Glyn Paflin writes:
HORACE "OSCAR" TURNILL, who died on 13 May, aged 84, was a
journalist and editor who made a lasting contribution to the
Church Times. His legacies include the paper's title
line/masthead in its current form.
When John Whale was to take over as editor of the Church
Times in 1989, he commissioned Oscar, one of his former
colleagues at The Sunday Times, to redesign it for the new
era in which the Church Times no longer had its own
composing-room, but used outside computerised typesetters.
Oscar, although he wrote from time to time (and had, for
example, reviewed Ian Fleming's children's book Chitty Chitty
Bang Bang for The Sunday Times), was primarily a
sub-editor and layout man. After being managing editor of The
Times Literary Supplement, he had redesigned The
Times for Harold Evans in the early 1970s, and was now
semi-retired. Evans described him as "a small, polite and pedantic
man", whom printers loved.
The brief that John gave him was to produce something very like
the new daily broadsheet The Independent, with an emphasis
on good pictures run large, and a classical approach to typefaces,
but all this in a tabloid format. The Times had not yet
become tabloid; so there was little precedent for this approach.
Another requirement was that the layouts on which the new
typesetters at some distance in Colchester were to base their
paste-ups - pencil designs drawn on paper grids to as accurate an
estimate as we could achieve - had to be straightforward enough to
be managed by journalists with no training in design.
Oscar did as he was asked, given technical restrictions: for
some reason, headline sizes could not go above 36 points, and John
wanted the body text to be larger for legibility - it became 9½
points - which put a premium on space. "Leading" (white, which had
been used to stretch stories to fit, and to make the paper
readable) was generally sacrificed.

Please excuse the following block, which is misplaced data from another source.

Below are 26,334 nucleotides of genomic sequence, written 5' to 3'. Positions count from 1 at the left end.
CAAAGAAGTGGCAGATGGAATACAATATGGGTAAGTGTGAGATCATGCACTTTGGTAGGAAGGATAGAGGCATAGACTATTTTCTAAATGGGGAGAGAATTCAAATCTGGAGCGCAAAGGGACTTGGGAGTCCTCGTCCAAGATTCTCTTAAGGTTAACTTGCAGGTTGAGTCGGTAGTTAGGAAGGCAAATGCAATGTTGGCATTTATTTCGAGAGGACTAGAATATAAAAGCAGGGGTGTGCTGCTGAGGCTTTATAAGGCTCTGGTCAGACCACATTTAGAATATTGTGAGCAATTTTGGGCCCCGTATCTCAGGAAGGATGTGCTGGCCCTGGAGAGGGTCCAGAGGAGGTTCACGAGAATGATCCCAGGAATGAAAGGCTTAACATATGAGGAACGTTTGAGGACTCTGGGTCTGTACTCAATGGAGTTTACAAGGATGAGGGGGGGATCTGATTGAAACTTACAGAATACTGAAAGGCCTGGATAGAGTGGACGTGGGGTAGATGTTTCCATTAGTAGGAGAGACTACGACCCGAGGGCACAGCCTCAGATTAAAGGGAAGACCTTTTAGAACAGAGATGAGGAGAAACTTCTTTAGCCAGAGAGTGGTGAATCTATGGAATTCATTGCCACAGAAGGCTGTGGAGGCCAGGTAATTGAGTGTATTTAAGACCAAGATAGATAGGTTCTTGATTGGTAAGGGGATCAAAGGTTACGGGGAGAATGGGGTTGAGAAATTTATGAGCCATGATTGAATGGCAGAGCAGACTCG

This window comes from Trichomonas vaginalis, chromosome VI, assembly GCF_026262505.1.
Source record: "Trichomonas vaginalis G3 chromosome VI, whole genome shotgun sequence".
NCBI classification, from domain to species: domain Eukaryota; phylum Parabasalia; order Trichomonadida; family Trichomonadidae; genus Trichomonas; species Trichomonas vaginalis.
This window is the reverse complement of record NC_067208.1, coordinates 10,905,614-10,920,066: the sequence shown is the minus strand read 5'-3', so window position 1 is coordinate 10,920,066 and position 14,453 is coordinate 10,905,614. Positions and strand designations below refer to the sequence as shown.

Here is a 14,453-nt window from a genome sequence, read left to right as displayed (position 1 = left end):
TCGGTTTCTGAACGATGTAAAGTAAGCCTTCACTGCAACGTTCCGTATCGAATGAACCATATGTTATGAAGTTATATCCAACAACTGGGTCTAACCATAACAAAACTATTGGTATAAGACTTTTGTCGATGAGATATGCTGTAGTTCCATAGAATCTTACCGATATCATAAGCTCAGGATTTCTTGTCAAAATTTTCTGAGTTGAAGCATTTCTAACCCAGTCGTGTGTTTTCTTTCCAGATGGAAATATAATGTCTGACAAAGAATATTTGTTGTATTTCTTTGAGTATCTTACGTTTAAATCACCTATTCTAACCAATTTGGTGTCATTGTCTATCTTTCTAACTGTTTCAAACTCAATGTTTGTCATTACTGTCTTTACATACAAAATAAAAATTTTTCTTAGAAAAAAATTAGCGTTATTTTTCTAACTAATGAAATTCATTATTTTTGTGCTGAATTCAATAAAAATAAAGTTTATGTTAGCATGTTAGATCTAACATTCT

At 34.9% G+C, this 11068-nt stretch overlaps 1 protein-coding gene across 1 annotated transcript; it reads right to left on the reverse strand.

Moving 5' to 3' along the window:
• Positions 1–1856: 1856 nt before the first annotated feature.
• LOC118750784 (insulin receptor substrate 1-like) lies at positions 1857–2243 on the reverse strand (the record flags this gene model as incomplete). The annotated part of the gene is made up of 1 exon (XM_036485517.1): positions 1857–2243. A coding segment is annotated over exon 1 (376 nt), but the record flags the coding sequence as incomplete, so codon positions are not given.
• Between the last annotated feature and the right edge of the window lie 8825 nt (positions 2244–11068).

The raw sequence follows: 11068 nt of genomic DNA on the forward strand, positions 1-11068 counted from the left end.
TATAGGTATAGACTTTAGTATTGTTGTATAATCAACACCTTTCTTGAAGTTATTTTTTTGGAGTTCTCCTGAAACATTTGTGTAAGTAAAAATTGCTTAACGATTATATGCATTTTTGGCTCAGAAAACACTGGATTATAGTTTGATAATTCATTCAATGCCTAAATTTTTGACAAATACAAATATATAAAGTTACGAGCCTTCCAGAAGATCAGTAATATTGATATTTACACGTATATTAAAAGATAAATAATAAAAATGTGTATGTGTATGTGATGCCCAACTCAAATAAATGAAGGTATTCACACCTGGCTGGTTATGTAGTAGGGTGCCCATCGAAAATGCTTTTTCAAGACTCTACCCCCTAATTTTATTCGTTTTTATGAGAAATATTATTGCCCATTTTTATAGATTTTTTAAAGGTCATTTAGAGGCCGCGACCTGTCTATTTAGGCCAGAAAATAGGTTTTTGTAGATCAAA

The result was initially disappointing, to say the least. On the
newsprint that we had, Times New Roman was not shown to advantage,
and always seemed to come out feint. Stunning photos were seldom to
be had, and longer articles without regular crossheads looked
daunting. Those of us who were at the sharp end of complaining
letters and phone calls quietly cursed the redesign that had been
imposed on us.
It soon became clear, however, that we were all far too busy,
and that the editor should not be laying out so many pages himself.
Oscar was therefore asked to come into the office part-time, and
this made an enormous improvement. His elegant draughtsmanship was
a work of art in itself, as well as helpful to the typesetters, and
his advice was invaluable. I remember him exploding only once, when
I dared to run a headline in 36pt roman capitals across a photo
spread, and was told very sharply not to break the rules: these
were only to be used for section headings, which we had in those
Oscar was a reporter's sub, and adept at cutting copy in ways
that did no violence to the sense or balance. He could make a silk
purse out of a sow's ear. He bought cheap sources of images to
illustrate cookery and gardening columns; and even a delivery
company's pizza leaflet was used when we had nothing else, although
Oscar made his feelings known. When John was on holiday, the day
before George Carey was announced as the next Archbishop of
Canterbury, Oscar expended long effort on rescuing a dull
front-page photo of a church by superimposing cutout figures on it.
It must have been a sign: his trouble was wasted, as the next day
our chief reporter, Betty Saunders, jumped on a train to Colchester
with a mugshot of the Bishop of Bath & Wells in her handbag to
take its place.
Oscar also had a flamboyance we were yet to see. When John
retired after five years, he seemed to be about to leave, too; but
the new editor, Paul Handley, asked him to liven up the design for
more popular appeal. Type sizes grew like Topsy, white space was
back, and "Christmas Books" looked enticing again. A particular
pièce de résistance was a special design for the cover and
a "Review of the Century" supplement in the last issue of 1999. And
there was a special issue of General Synod election results, again
during the editor's holidays, when Oscar designed a handsome layout
for them which had to be ditched at the very last minute when far
more came in before we went to press than were expected.
When he finally decided to leave the Church Times, he
requested that he should be given no gathering in the pub or
elsewhere to mark his departure. We thought it a pity, since he was
an amusing and much respected figure in the office, who gave us
fascinating glimpses of a golden age in Fleet Street, when we could
elicit them (which was not often), and who, while quietly drafting
page layouts in a corner, could surprise us by revealing that he
knew far more about what was going on around him than we
A father and grandfather, whose wife, June, predeceased him, he
was also a family man in the sense of being a keen genealogist.